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Optically Based T-Sensor Could Be Used in Manufacturing, Biomedicine

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SÃO PAULO, Jan. 24, 2018 — A temperature-sensor (T-sensor) has been developed that is capable of precisely measuring temperatures in a wide band — between 80 Kelvin (−190 °C) and 750 Kelvin (476 °C). The ultrasensitive sensor, created in the laboratory by researchers at the University of São Paulo (USP) and the University of Campinas (UNICAMP) in São Paulo,  is optically based and produces minimal (if any) disturbance on the regions it probes.

Ultra-sensitive optical temperature sensor, University of Sao Paulo and University of Campinas.
Material measures temperatures in the range of 80-750 kelvin (-193 °C to 476 °C) and could be used in manufacturing and biological processes. Courtesy of the research team from University of São Paulo (USP) and the University of Campinas (UNICAMP).

When excited by a laser pulse, the sensor, which consists of a system made of titanium dioxide (TiO2) doped with thulium ions (Tm3+), emits light at wavelengths that vary depending on the temperature of the environment. A precise measurement of the wavelength is taken to determine the temperature.

“Because the device is optical, information on the temperature of the object of interest can be obtained without direct physical contact between them. It suffices to project a laser beam onto the sensor and observe how it responds. By measuring the wavelength of the light emitted by the sensor using a detector, the temperature of the object can be determined with great precision,” said USP researcher Antonio Ricardo Zanatta.

The wavelength varies approximately 2 picometers (2 x 10−12 m) per degree of temperature. The research team used spectroscopy to detect this tiny wavelength variation.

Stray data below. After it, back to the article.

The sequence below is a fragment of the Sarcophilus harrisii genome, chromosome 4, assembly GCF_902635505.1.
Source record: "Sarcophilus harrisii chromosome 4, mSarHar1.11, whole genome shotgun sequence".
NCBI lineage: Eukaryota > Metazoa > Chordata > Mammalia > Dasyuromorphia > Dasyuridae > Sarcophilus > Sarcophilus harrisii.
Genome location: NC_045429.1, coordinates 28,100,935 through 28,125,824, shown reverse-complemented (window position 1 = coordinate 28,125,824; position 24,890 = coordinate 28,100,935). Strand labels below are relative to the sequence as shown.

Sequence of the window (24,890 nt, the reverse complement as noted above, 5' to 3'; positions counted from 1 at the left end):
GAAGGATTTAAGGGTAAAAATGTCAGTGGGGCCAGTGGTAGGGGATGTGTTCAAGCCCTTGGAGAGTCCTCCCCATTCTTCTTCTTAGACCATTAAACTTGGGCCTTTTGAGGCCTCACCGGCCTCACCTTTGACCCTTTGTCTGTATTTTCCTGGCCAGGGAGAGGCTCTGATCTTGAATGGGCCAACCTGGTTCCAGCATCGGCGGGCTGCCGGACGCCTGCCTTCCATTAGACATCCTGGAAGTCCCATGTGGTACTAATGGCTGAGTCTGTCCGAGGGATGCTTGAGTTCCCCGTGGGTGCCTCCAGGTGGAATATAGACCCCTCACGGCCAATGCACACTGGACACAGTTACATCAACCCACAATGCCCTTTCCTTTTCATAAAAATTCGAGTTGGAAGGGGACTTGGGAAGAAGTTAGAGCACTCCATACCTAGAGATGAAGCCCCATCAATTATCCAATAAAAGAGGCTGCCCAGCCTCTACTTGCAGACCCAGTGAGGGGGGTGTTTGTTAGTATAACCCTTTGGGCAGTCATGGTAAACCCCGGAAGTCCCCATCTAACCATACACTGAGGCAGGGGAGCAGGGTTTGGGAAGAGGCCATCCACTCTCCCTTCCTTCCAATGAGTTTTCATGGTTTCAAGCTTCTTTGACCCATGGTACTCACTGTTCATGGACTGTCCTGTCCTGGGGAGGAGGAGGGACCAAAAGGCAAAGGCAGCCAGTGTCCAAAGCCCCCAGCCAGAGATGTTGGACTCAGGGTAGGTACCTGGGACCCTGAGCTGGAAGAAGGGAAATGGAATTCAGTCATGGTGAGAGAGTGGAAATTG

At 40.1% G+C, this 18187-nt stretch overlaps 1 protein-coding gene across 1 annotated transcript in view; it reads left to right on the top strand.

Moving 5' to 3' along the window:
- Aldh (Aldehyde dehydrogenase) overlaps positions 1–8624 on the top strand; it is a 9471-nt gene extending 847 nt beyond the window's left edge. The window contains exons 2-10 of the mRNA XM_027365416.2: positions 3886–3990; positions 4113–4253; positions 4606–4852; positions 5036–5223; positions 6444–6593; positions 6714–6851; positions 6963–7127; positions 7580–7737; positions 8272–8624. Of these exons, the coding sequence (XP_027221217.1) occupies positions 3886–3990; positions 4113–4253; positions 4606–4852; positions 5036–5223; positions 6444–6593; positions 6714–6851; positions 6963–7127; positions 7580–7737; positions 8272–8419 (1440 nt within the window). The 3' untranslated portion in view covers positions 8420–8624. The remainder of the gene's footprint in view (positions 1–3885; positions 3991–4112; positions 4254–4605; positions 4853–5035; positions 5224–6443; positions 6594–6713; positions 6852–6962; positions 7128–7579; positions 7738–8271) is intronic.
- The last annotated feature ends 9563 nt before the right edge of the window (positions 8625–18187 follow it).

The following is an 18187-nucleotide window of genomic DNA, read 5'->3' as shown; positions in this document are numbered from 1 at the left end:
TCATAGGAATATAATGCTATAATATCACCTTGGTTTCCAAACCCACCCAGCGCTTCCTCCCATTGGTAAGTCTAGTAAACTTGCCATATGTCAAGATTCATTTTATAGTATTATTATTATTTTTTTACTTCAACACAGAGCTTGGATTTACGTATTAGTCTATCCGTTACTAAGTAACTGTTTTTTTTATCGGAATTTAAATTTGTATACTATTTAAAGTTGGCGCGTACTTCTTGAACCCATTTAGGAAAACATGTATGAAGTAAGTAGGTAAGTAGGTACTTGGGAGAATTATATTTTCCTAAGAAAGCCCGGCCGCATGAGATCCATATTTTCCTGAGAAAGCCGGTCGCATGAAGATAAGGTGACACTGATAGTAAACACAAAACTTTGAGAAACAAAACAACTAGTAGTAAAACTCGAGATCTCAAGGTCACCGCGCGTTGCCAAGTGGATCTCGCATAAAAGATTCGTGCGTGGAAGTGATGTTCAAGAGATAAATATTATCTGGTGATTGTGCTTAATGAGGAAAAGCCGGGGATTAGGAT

“Variation in the wavelength of the emitted light is absolutely linear between 80 and 750 Kelvin, and the device remains integral and stable throughout this temperature range,” Zanatta said.

Where applicable, researchers compared the spectroscopic data of the Tm3+ ions with those of the well-established pressure- and T-sensor ruby. Experimental results indicated that the Tm3+-related wavelength shift was linear and required almost no spectra deconvolution-analysis. Also, the Tm3+ ions exhibited a smaller blue-shift, though over a considerable dynamic range (83 to 750 Kelvin).

Researchers believe that the experimental results suggest the suitability of the TiO2: Tm3+ system as an optically based T-sensor that could be used over a wide linear dynamic range.

The sensor could be used for a range of applications, from the identification of hotspots in electronic equipment to the detection of infection in specific regions of an organism.

“Because it’s capable of measuring a very broad spectrum of temperatures, it can be used in manufacturing — where temperatures sometimes reach very high levels — as well as biological processes, which are highly sensitive to the slightest temperature variations,” said Fernando Alvarez, a researcher from UNICAMP.

“At this stage, we’ve arranged the material in the form of a thin film. Theoretically, this can be used as a coating for any surface, be it flat or curved, smooth or rough,” said Zanatta, noting that the material could also be presented as microparticles or nanoparticles.

As a thin film, the material could be made as small as a few square-centimeters or as large as several square-meters, for use as a surface coating on components in land vehicles, aircraft or power grid transformers. As micrometric or nanometric particles, the material could be dispersed in a liquid medium while remaining solid.

In principle, it would be possible to encapsulate the laser emitter, temperature sensor and wavelength detector with a radio communicator inside a small pill. When swallowed, the pill would transmit temperature data while moving along the digestive tract until its ejection from the organism.

“A very simple application, which could rapidly be made feasible, would entail coating a plastic substrate with the sensor and fixing it to a patient’s skin. It’s important to note that titanium dioxide is abundant, easy to obtain and biocompatible, i.e., non-toxic. It’s already used in many medical prosthetic devices,” Alvarez said.

In its present state, the T-sensor requires a dedicated detector — a limiting factor in terms of both the cost and portability of the device.

“The associated instrumentation is costly today, given the need for a laser and a detector,” Zanatta said. “We believe, however, that as technology advances, it will be possible to fabricate an integrated device with a semiconductor laser, temperature sensor and detector. And the cost can be considerably reduced when we go from laboratory to industrial scale.”

A patent application form for commercial production has been filed with support from UNICAMP’s incubator, the Inova UNICAMP.

The research was published in Scientific Reports (doi:10.1038/s41598-017-14535-1).
Jan 2018
fluorescence spectroscopy
The spectroscopic study of radiation emitted by the process of fluorescence.
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